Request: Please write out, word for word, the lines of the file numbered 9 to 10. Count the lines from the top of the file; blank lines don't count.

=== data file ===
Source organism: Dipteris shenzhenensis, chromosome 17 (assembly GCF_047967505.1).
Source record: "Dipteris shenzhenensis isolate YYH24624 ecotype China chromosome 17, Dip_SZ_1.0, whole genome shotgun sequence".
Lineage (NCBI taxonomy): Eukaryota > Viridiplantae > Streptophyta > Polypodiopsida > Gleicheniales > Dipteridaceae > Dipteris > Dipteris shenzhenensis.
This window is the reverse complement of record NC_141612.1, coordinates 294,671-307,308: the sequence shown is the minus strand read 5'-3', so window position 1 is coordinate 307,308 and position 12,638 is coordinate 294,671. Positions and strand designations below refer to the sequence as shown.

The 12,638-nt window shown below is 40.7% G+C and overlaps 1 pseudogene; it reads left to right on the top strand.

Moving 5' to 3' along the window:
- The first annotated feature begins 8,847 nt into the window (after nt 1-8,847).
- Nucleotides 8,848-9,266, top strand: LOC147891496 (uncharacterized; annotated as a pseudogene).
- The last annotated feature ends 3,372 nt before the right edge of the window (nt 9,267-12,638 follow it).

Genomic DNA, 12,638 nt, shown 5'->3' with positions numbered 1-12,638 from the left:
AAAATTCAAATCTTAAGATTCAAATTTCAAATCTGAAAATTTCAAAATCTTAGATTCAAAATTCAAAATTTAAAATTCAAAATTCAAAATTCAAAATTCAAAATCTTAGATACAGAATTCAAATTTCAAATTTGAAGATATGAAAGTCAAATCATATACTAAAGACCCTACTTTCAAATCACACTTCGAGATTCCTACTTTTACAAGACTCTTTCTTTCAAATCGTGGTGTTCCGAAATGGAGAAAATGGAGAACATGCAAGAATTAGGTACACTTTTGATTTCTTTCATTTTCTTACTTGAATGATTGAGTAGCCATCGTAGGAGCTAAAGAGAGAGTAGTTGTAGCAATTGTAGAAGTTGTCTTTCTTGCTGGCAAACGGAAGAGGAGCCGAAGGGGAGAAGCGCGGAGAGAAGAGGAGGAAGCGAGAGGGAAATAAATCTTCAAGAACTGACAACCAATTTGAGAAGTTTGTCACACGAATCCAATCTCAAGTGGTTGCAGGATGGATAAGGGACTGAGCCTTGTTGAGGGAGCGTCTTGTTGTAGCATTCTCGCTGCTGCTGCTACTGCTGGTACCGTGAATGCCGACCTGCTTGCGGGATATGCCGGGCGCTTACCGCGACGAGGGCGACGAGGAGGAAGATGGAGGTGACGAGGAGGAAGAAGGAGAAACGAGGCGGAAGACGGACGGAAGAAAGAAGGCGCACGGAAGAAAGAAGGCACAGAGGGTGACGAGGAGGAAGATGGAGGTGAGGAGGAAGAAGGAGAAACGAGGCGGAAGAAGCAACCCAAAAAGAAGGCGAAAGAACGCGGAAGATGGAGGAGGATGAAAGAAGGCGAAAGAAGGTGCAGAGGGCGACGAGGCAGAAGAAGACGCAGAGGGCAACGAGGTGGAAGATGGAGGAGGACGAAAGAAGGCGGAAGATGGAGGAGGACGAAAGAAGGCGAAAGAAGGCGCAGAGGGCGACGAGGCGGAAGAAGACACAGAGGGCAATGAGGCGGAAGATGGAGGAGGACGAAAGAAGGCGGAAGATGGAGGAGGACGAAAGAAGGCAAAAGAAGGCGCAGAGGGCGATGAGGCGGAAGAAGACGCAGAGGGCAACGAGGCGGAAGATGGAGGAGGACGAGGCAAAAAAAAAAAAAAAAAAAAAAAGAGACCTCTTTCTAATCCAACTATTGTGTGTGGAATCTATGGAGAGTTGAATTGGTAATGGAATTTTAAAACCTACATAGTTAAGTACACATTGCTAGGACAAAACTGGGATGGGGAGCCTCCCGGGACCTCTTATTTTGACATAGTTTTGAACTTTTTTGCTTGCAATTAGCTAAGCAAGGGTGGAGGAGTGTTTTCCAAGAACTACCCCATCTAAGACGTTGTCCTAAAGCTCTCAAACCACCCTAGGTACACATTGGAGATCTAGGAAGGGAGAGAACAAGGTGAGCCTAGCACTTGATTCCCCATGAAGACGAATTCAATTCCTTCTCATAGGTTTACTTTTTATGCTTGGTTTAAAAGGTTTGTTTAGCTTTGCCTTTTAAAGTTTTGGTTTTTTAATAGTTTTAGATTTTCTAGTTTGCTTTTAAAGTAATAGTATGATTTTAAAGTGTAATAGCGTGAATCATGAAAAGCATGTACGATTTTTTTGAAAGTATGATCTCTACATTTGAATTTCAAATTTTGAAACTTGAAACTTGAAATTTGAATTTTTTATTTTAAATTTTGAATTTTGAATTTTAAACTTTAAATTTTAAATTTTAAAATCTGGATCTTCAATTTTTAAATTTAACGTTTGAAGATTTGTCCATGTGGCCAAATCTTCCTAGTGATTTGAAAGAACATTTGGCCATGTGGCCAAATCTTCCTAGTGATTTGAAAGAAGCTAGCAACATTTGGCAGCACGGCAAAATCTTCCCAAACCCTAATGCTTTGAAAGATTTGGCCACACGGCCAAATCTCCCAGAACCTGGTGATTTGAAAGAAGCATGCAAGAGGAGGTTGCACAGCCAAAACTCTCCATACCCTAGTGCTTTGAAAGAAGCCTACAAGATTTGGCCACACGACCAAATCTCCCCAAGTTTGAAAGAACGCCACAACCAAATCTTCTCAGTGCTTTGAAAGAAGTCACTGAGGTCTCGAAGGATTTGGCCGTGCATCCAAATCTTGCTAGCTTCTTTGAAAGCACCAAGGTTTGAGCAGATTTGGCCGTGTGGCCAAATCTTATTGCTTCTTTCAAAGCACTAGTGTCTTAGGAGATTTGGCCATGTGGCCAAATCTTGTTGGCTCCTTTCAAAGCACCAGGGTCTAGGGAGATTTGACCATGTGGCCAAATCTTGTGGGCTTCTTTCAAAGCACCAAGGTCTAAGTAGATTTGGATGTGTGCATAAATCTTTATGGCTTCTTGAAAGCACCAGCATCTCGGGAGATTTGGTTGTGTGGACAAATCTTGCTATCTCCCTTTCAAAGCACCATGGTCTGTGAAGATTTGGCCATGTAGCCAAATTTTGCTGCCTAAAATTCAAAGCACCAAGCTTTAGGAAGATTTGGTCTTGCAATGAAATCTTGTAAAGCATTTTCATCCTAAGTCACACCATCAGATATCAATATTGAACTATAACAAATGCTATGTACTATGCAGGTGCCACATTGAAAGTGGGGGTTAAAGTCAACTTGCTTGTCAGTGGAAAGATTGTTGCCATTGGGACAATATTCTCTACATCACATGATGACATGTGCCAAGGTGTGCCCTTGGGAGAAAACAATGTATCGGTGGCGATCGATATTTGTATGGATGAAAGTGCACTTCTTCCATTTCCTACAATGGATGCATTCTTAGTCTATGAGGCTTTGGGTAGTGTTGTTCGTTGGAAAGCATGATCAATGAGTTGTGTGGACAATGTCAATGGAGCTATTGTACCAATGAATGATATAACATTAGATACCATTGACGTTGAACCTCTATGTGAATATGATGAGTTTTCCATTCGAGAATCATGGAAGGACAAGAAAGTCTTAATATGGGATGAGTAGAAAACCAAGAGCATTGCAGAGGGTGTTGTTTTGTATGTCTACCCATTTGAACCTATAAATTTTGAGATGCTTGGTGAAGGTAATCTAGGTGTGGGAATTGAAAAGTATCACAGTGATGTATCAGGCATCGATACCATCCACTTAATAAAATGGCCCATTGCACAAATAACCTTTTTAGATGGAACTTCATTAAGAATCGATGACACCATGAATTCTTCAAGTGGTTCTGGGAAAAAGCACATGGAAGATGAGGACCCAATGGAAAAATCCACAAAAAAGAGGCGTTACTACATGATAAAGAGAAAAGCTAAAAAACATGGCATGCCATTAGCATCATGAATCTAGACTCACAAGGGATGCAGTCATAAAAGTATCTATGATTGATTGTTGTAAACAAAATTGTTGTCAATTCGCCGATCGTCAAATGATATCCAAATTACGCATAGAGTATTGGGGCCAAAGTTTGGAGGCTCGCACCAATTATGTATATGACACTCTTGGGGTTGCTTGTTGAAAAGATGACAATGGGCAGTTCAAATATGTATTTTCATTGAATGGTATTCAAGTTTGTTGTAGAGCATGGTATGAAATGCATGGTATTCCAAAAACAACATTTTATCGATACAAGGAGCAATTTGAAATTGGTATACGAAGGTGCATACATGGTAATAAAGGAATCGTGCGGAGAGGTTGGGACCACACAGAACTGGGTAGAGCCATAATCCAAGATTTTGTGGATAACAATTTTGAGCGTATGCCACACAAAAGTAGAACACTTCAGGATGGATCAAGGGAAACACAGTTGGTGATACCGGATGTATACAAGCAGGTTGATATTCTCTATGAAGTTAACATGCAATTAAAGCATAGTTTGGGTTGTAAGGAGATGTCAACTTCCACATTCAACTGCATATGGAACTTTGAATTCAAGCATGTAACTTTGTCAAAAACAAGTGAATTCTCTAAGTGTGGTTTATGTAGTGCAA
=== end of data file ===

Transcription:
- The last annotated feature ends 3,372 nt before the right edge of the window (nt 9,267-12,638 follow it).

Genomic DNA, 12,638 nt, shown 5'->3' with positions numbered 1-12,638 from the left: